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What would a baby born in the 40's have been fed if not breastfed?

post #1 of 84
Thread Starter 
My mom was born in 1942. She insists that she was not breastfed, but she doesn't know what she was fed instead. (Her mom and dad are both gone, and her sister is only a couple years older than she is and she can't remember. She does remember getting to feed my Mom with a bottle, though.)

I know they didn't have formula. And they didn't have a wet nurse. Would they have just put plain cow's milk in the bottle?
post #2 of 84
My mom remembers babies getting "formula" made with goat's milk, and also with evaporated milk. Supposedly, goat's milk is closer to our own than cow's milk. I've never really looked into it.
post #3 of 84
Thread Starter 
Quote:
Originally Posted by 2xy View Post
My mom remembers babies getting "formula" made with goat's milk, and also with evaporated milk. Supposedly, goat's milk is closer to our own than cow's milk. I've never really looked into it.
Hmmm...I wonder if they would have had access to goat's milk? My great-grandparents were dairy farmers, but I guess they could have had some goats, too.
post #4 of 84
Formula was invented in the late 1800s. They absolutly had formula in the 1940s. My mother wasnt nursed either, and neither were any of her siblings, including my uncle born in 1949.

Formula was initially invented to feed orphans so that abandoned children wouldnt die. Can't remember when it became something to use in lou of breastmilk. WOnder whose brilliant idea THAT was.
post #5 of 84
Thread Starter 
Quote:
Originally Posted by Barbie64g View Post
Formula was invented in the late 1800s. They absolutly had formula in the 1940s. My mother wasnt nursed either, and neither were any of her siblings, including my uncle born in 1949.

Formula was initially invented to feed orphans so that abandoned children wouldnt die. Can't remember when it became something to use in lou of breastmilk. WOnder whose brilliant idea THAT was.
Oh, I thought formula wasn't developed until later. Maybe that's what they fed her, then.

After I posted this, I got to thinking about what was done in orphanages. But probably an orphanage would have had a wet nurse. That would have been such an awesome job.

ETA: You are right! A quick little Wiki search revealed that Similac was introduced in the 1920's. I don't know why I assumed that formulas weren't available until the 50's or 60's.
post #6 of 84
Quote:
Originally Posted by emelsea View Post
Oh, I thought formula wasn't developed until later. Maybe that's what they fed her, then.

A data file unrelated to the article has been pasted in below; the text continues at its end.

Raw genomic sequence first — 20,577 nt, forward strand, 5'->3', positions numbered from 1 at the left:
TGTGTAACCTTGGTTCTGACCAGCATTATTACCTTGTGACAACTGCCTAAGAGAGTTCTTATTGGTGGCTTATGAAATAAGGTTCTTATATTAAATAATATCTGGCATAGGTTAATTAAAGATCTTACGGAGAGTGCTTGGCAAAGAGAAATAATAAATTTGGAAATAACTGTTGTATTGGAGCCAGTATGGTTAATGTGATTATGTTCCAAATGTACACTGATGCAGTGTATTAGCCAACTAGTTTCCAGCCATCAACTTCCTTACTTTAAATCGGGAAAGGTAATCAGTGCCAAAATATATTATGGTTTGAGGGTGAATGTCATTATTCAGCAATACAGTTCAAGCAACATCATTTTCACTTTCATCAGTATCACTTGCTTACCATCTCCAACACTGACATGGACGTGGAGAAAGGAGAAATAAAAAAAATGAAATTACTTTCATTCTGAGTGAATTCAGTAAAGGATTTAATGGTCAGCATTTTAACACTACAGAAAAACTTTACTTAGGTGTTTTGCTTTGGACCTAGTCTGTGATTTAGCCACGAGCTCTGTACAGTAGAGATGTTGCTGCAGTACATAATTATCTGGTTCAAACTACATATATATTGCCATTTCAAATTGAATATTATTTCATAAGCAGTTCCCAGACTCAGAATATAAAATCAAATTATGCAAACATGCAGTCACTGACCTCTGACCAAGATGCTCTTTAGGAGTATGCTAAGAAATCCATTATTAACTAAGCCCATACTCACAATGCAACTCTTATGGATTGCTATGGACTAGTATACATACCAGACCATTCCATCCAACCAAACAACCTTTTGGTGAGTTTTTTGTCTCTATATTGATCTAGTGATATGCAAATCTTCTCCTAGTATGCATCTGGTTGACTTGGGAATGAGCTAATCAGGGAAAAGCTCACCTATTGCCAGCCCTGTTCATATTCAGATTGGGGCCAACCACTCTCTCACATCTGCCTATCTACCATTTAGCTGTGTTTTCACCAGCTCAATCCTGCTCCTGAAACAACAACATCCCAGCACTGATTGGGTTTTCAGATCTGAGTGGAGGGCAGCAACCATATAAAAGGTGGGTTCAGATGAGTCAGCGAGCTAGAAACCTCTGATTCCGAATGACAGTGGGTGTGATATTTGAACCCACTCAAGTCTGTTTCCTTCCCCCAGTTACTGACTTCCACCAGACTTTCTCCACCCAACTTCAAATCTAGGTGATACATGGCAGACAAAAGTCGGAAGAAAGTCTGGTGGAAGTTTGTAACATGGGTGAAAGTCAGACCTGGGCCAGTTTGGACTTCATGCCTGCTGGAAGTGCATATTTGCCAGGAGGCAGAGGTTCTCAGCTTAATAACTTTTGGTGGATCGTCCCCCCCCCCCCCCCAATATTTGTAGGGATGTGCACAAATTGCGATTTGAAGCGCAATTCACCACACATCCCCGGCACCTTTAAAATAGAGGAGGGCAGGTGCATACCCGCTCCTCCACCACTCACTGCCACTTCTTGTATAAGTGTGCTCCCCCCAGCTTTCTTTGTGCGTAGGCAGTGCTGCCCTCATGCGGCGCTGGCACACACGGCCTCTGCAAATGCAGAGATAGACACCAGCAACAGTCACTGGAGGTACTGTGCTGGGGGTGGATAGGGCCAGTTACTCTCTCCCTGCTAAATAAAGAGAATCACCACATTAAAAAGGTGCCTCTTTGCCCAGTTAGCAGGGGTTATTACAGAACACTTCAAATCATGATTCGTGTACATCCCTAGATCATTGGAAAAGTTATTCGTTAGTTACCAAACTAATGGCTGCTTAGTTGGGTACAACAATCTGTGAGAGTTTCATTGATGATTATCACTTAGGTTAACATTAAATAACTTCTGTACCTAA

just google "When was baby formual invented?" SOme say 1845, some say 1869, but it was definetly before the turn of the century. Like I said, it was invented as a means to keep the infant mortality rate down for orphaned children. SOmewhere along the way, it started to be commercialed as an alternative method to breastfeeding. I was formula fed. .

I had a morbid curiosity about this about a year ago.
post #7 of 84
Quote:
Originally Posted by emelsea View Post
After I posted this, I got to thinking about what was done in orphanages. But probably an orphanage would have had a wet nurse. That would have been such an awesome job.
I believe, if memory serves, the rate of orphaned babies was begining to overcome the services the wet nurses could provide. ALternative methods for nutrition were needed to satisfy the shere number of children in need.

Its the commercialazation that turned it into a cash cow. Scuse the pund.
post #8 of 84
This blog post contains a recipe in a booklet given to new mothers that sounds similar to what my grandmother describes mixing up for her children (condensed milk, corn syrup, and cod liver oil).
post #9 of 84
Babies can survive on animal milks as well. Presumably their death rates are much higher but I know my nephew (born in India) got buffalo milk after my SIL couldn't bf and he didn't tolerate whatever formula was available. He's just fine now.
post #10 of 84
From what little my grandmother and mother told me, canned evaporated milk, cows milk and early introduction of food. In fact, my dh(poor guy) was given formula for a couple weeks, then switched to cows milk and solids at about 3months. Maybe earlier. My MIL actually started with whole milk and slowly switched to 2%. How my dh isn't a complete metabolic mess, I have no idea.
Oh wait...he is.
post #11 of 84
Granted, I was born in 1981, but I was fed canned evaporated milk with caro syrup. that was my Gran's idea of formula. My mother was capable of BF'ing, and did, for 3 weeks. but she was also a senior in high school working 3 jobs, and wasn't able to and didn't have the desire to continue.